The Zamfara State Government must pay more attention to primary education
The number of out-of-school children, particularly in the northern part of Nigeria, has been on a steady rise for the past few years. According to the latest report, over 10 million children of school age are out school in that region alone. A major contributor to that hefty figure is Zamfara where the Education Board Chairman, Hon. Adamu Jangebe, recently made startling revelations on the deplorable condition of primary education in the state.
Receiving a children advocacy group, Save the Children, in Zamfara, Jangebe told his visitors that the state was in chronic shortage of primary school teachers. He lamented that as a result, not fewer than 300 public primary schools in the state are manned by a single teacher each. Many more schools in remote rural communities, he said, have no teacher at all, leaving the children to their own devices with all the dire consequences for the future of our country.
This is a depressing revelation that should attract national attention to the worsening state of primary education, not only in the state but in the entire country. Across the country today, several studies and reports speak volumes about the abject neglect of infrastructure in schools. And to worsen matters, it does not appear as if the relevant authorities as well as critical stakeholders are paying attention.
In many rural communities, classrooms are an essential commodity with the result that children study under trees. In the urban centres that have the luxury of being provided with classrooms, many of them are dilapidated with leaking roofs, cracked walls and without windows. In many cases, children sit on the floor as there are no reading tables and chairs for them.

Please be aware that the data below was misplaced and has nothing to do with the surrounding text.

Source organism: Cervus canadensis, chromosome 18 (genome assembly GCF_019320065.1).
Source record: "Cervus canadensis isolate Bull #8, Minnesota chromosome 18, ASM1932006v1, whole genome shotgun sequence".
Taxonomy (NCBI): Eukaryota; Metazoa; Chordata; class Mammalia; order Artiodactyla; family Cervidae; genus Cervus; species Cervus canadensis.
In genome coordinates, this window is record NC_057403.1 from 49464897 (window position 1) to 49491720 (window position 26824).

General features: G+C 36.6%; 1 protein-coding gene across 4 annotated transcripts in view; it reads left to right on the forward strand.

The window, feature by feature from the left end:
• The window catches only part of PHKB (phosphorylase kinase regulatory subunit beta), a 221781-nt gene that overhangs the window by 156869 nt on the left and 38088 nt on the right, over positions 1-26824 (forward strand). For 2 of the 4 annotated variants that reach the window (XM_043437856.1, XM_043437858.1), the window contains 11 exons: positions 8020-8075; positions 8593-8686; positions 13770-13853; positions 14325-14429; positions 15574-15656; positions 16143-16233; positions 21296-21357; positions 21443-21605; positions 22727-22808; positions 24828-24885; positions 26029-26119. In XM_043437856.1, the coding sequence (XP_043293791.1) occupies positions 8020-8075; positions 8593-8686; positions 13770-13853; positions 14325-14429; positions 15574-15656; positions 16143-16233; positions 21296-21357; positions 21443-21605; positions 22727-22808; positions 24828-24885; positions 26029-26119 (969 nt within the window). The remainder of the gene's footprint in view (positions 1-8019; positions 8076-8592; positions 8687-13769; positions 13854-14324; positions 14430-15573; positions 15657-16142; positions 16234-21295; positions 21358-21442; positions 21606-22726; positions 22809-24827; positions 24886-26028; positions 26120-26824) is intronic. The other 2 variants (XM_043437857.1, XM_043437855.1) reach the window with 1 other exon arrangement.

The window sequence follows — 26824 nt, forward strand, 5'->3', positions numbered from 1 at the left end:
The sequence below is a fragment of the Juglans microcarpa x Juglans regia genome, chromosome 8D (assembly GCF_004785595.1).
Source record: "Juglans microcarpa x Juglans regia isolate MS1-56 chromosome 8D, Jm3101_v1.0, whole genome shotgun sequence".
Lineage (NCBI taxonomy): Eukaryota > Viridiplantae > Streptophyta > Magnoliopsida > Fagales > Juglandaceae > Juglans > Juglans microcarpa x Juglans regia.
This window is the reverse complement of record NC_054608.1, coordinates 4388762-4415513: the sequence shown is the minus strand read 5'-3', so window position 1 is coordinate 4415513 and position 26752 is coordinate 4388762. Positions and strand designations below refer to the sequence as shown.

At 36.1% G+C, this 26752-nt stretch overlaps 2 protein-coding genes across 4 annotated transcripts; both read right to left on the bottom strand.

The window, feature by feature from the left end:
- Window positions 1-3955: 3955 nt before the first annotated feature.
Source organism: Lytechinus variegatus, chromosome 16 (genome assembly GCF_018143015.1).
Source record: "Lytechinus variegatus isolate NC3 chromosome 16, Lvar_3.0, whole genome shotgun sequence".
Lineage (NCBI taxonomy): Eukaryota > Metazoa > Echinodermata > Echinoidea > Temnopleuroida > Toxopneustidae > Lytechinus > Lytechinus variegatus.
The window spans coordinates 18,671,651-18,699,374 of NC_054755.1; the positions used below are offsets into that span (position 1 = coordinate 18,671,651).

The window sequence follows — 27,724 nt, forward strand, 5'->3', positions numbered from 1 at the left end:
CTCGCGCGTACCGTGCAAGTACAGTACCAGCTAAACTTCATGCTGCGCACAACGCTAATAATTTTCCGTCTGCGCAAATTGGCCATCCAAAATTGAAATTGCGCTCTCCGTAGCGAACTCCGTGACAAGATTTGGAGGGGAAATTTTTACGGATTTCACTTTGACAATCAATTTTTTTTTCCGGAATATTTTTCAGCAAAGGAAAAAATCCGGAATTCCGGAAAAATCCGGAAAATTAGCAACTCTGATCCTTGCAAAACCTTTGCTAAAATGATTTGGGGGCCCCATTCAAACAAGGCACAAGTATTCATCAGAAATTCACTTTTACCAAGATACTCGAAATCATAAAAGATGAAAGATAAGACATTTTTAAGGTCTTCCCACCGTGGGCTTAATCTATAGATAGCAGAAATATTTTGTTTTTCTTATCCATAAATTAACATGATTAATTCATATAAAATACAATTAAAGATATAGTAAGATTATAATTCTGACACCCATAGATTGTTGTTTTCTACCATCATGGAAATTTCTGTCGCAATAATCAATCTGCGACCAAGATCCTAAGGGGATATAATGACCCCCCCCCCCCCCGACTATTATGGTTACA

Given the unfriendly and harsh school environment it is only natural that children would resist going to school even as other social and economic factors collude to restrain primary school enrolment nationwide, but particularly in northern Nigeria.
But the situation in Zamfara is even worse. Children, who in spite of the unattractive conditions of their schools, still wanted to learn are unable to do so because government is unable to provide them with teachers.
There is a consensus that the deplorable state of education in the country is traceable to the fact that politicians do not care about fixing the sector because they can afford to send their children overseas. Yet the provision of quality and affordable education is one of the sacred duties of government since they provide the needed human capital necessary for development.
The unfortunate development in Zamfara therefore calls for a comprehensive rebuke of the government of that state for its nonchalant attitude towards the education of its children. We wonder how, in spite of millions of naira allocated to education annually, the state came to this sorry pass. Yet without basic education, the future of children in the state is already mortgaged with the attendant danger of making them susceptible to anti-social vices. Indeed ample evidence exists that the social miscreants and religious bigots, including the Boko Haram insurgents that have marooned the North-east of the country today, are largely recruited from the army of uneducated people who grew up without any hope for their future.
The Zamfara State government, therefore, needs to reorder its priorities and pay more attention to primary education in terms of provision of basic infrastructure, teachers and teaching tools. Although primary education is the responsibility of local governments, we urge the state government to see the situation as an emergency that requires urgent attention. It should, therefore, intervene by embarking on a massive recruitment and training of teachers for the public schools. It is an urgent imperative.